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    May 14, 2003

    ICE to Double Number of Fugitive Operations Teams with Added Funding

    WASHINGTON, D.C. – In an aggressive push to apprehend and remove dangerous criminal aliens from the United States, the Bureau of Immigration and Customs Enforcement (ICE) today unveiled a “Most Wanted” Criminal Aliens list, featuring criminal aliens from around the world who pose a continuing threat to public safety.

    Those on the ICE Most Wanted Criminal Aliens list are foreign nationals who have been convicted of committing serious crimes in this country. Each has been ordered deported from the United States, but remains at large. ICE brings new tools to the hunt for these criminal aliens by combining the full investigative and intelligence resources of the former Immigration & Naturalization Service and the former Customs Service.

    "To those criminal aliens who have eluded apprehension in the past, be forewarned: ICE agents will seek you out, apprehend you, and remove you from the United States," said ICE Acting Assistant Secretary Michael J. Garcia. "As a new agency under the Department of Homeland Security, ICE is committed to ensuring the safety of the American public. Reducing the number of dangerous criminal aliens hiding in this country is a crucial part of that mission. "

    ICE’s new Most Wanted Criminal Aliens list is posted on the ICE website at, enabling the public to view the criminal aliens and call in tips on their whereabouts. The website is updated regularly as apprehensions are made. Anyone with information about those on the list should call 1- 800 - BE ALERT. (1-800-232-5378). The lines are staffed 24 hours a day, seven days a week.

    ICE agents have already arrested half a dozen criminal aliens who were originally scheduled to be on the Most Wanted Criminal Aliens list. On May 1, for example, ICE agents in Salt Lake City apprehended Baldermar Torres-Juarez , who was convicted in 1993 of aggravated assault. Torres-Juarez has been returned to his home country. On May 5, ICE agents arrested convicted child rapist David Cesar Arce-Ascencio in Chicago. ICE has added new names to the list to replace those recently arrested.

    The creation of a Most Wanted Criminal Aliens list is part of an aggressive new strategy at ICE known as the National Fugitive Operations Initiative. The aim of the effort is to reduce the number of alien “absconders” in the United States. Absconders are foreign nationals who have been ordered removed by an immigration judge, but have failed to comply with that order.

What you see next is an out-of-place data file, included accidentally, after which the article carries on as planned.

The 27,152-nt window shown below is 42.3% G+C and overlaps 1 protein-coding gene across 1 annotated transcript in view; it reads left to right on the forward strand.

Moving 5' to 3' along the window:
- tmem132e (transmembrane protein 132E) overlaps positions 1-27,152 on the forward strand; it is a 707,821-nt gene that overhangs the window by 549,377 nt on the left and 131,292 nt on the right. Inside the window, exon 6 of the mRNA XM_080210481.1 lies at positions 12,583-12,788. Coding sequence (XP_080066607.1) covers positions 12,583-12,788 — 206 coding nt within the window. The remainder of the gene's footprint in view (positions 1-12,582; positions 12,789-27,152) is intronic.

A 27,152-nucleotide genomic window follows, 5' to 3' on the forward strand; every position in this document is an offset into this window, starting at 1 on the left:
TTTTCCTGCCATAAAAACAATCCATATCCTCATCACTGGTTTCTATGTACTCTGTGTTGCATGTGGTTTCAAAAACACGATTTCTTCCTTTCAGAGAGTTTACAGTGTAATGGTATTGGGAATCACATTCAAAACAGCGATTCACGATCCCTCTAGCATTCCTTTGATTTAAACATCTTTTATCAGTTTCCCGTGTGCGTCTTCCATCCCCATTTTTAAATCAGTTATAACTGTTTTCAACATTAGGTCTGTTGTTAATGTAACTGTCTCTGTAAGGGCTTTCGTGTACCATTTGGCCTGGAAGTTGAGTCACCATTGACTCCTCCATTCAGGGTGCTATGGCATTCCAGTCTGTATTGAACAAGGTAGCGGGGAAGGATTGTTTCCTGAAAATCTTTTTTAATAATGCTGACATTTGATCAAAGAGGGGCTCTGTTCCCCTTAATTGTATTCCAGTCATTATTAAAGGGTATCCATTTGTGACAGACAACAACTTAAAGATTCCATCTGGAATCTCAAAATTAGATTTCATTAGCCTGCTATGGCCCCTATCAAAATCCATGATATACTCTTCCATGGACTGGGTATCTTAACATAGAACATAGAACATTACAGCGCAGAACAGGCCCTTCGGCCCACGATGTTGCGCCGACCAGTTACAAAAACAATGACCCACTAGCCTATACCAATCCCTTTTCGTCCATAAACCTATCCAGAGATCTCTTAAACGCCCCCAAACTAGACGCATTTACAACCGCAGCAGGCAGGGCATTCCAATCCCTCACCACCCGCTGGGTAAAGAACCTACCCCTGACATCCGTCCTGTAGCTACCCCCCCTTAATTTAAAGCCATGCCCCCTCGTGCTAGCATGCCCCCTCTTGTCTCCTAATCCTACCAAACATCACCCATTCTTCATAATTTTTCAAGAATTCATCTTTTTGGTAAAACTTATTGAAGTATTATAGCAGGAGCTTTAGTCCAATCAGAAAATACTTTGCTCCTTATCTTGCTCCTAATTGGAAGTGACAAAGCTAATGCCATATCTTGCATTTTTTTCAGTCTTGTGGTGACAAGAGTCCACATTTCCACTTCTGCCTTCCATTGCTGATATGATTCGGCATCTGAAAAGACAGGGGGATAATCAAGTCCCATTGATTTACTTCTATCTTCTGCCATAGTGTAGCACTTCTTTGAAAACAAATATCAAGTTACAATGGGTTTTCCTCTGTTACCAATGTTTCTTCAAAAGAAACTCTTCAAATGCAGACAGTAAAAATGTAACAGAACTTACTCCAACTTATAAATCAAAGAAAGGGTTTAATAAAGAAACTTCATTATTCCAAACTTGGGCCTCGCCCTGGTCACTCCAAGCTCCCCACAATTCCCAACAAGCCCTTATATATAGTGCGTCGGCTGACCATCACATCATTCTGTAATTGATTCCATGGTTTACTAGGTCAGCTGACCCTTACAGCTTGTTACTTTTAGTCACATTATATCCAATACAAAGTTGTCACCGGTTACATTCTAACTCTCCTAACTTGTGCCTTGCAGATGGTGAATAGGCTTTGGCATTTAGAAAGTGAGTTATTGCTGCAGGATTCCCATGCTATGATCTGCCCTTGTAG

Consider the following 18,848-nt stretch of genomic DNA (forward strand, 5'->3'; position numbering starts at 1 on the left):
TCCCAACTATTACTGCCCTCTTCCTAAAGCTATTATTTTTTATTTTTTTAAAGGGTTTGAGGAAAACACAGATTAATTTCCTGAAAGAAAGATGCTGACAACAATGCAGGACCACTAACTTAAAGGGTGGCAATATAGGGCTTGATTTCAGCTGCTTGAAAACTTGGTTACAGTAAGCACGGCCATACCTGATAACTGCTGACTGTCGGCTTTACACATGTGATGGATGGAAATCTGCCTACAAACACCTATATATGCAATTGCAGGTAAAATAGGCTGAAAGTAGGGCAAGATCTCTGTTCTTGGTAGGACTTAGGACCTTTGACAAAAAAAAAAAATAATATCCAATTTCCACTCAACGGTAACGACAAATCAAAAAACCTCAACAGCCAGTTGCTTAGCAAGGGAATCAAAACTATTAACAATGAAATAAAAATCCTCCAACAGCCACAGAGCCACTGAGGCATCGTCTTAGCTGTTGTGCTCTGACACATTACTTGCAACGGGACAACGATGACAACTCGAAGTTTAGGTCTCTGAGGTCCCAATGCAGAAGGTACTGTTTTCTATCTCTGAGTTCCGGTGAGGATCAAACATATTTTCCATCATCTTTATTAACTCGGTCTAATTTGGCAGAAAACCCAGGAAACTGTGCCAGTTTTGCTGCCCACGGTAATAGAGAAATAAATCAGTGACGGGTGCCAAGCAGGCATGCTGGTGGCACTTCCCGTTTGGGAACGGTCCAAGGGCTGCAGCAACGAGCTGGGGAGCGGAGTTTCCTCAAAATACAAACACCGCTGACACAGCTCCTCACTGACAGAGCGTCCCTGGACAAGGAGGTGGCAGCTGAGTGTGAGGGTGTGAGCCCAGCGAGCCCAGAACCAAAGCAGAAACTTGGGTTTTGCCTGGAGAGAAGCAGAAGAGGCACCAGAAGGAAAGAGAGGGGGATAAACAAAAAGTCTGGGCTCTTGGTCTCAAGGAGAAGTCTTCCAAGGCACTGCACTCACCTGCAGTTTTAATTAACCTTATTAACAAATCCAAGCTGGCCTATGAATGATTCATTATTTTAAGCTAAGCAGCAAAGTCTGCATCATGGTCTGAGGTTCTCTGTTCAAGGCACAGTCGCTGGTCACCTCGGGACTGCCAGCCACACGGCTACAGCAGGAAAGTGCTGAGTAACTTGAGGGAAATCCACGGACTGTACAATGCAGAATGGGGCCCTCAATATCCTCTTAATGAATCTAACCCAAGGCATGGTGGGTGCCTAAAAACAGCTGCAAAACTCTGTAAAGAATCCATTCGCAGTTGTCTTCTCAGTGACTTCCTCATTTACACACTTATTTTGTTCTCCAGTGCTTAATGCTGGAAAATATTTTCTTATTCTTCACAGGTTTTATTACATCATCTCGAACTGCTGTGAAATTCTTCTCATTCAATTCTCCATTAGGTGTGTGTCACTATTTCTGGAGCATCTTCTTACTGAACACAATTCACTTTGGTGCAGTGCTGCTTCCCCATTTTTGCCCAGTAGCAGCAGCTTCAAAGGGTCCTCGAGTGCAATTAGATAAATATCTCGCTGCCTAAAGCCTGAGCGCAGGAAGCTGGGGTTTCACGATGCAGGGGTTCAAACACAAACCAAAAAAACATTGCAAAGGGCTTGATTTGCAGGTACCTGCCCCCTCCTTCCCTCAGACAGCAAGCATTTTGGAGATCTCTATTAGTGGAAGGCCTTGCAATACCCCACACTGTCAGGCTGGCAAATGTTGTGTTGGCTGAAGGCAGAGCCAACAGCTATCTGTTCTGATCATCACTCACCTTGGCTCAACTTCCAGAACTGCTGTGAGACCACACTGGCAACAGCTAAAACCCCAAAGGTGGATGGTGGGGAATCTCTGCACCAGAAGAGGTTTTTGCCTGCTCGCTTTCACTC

ICE received an additional $10 million from Congress to support the Fugitive Operations Initiative. That funding will be used, in part, to double the number of fugitive operations teams currently in place -- from eight to 16. The areas slated to receive new fugitive operations teams include Virginia, Maryland, Massachusetts, New Jersey, Georgia, Illinois, Texas and Washington.

    Another important facet of the Fugitive Operations Initiative is enhancing the agency’s ability to share information with other law enforcement agencies. As part of the effort, plans are moving forward to expand the capabilities of ICE’s Law Enforcement Support Center (LESC) located in Williston, Vermont.

    The LESC serves as a vital source of immigration status information for state and local law enforcement agencies on aliens suspected, arrested, or convicted of criminal activity, handling nearly 50,000 inquiries a month. The LESC operates 24 hours a day, seven days a week. As part of this initiative, the LESC will also serve as a vital source of information and leads for ICE officers working these cases in the field.

    Beyond that, ICE plans to reach out to other federal agencies, including the U.S. Marshals, Internal Revenue Service, and Social Security Administration, to ensure that every available tool is used to locate these absconders.

    In Fiscal Year 2002, the former Immigration and Naturalization Service removed more than 70,000 criminal aliens from the United States. In the first six months of this fiscal year, more than 36,000 criminal aliens have been returned to their home countries. ICE officials are confident the Fugitive Operations Initiative will enable the agency to boost those figures.

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Last Modified 05/14/2003

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